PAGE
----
Almost seven months ago a local greyhound rescue group lost a van and all cash from its largest annual fundraiser to the Tubbs fire. On Saturday, with community support rallied through the 2018 Human Race, Greyhound Friends for Life was able to recoup its fire losses, raising $15,000.
A mellow pack of 20 greyhounds — ex-race dogs rescued by the group — was decked out in tiny yellow hard hats for the occasion as part of the nonprofit’s campaign “Rebuilding Together.”
The group was among 200 nonprofits that benefited Saturday from the 3K and 10K run and walk through Howarth and Spring Lake parks.
A few thousand people of all ages and athletic abilities crossed the finish line at Slater Middle School, a smaller crowd than in years past. The threat of rain and the draw of Petaluma’s Butter and Egg Days, also taking place Saturday morning, were both factors, organizers said.
The fundraising goal for the popular race, Sonoma County’s largest public fundraising event, and the largest of its type across the nation, was $300,000, down from $500,000 last year.
By race day, more than $249,000 of the tally had already been donated, $50,000 more than last year, said Cami Kahl, executive director of the Volunteer Center of Sonoma County, which puts on the event.
“The big ask was to give as much as you can to nonprofits that provided services during the fires,” Kahl said.
The greyhounds group wasn’t squarely in that category, but it was nonetheless one of the big heartwarming stories to emerge from this year’s event, Kahl said.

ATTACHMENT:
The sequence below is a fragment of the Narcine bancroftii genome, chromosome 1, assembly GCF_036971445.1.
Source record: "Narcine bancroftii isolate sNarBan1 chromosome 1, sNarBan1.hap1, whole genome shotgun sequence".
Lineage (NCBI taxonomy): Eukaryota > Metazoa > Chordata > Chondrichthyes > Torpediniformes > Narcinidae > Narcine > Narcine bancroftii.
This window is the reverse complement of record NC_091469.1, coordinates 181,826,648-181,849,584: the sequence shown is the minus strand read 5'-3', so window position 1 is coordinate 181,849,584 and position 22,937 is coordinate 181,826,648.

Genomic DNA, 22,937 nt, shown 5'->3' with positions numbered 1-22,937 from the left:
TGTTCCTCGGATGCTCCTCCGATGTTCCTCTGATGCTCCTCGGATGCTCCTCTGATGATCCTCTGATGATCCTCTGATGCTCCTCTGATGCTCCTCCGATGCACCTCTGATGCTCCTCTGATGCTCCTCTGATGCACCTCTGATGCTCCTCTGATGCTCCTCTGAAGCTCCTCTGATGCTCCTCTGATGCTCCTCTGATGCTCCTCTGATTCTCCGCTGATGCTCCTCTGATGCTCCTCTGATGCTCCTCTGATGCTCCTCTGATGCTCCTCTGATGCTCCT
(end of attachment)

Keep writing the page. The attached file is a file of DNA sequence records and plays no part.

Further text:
On Oct. 8, the Santa Rosa-based nonprofit, which rescues greyhounds from racetracks worldwide, held its annual barbecue and auction fundraiser. That night their van was destroyed by the Tubbs fire, Kahl said. Inside was more than $5,000 in cash from the barbecue.
“We lost everything,” Theresa Pearson, a Greyhound Friends for Life volunteer from Napa County said Saturday at a table set up alongside dozens of other of local groups and businesses at Slater Middle School, where the races finished.
Another group in the event field included the Expeditionary Learning program from Lawrence E. Jones Middle School in Rohnert Park.
The students have trips planned to Mount Lassen and Yosemite national parks, but they planned to give the $1,600 they made from bake sales to a nonprofit helping fire victims, said Janet Alexander a parent and president of Expeditionary Learning’s board.
For the first time in its 37-year history, the Human Race ditched a standard offering of footraces — the timing clock — to promote the participatory and philanthropic character of the event.
“We changed our focus to a community walk-and-run,” Kahl said, adding that the change was not necessarily permanent.
In the 10K field, Santa Rosa resident Annie Bacon pushed her 3-year-old son, Santiago Bacon Gonzalez, in a running stroller. It was her 10th year running the race, the fourth year with Santiago.
“I like running with people and this has a great community feeling,” Bacon said.
And, like so many others who make the race an annual commitment, she plans to be back next year. “There’s a lot of good nonprofits to support,” she said.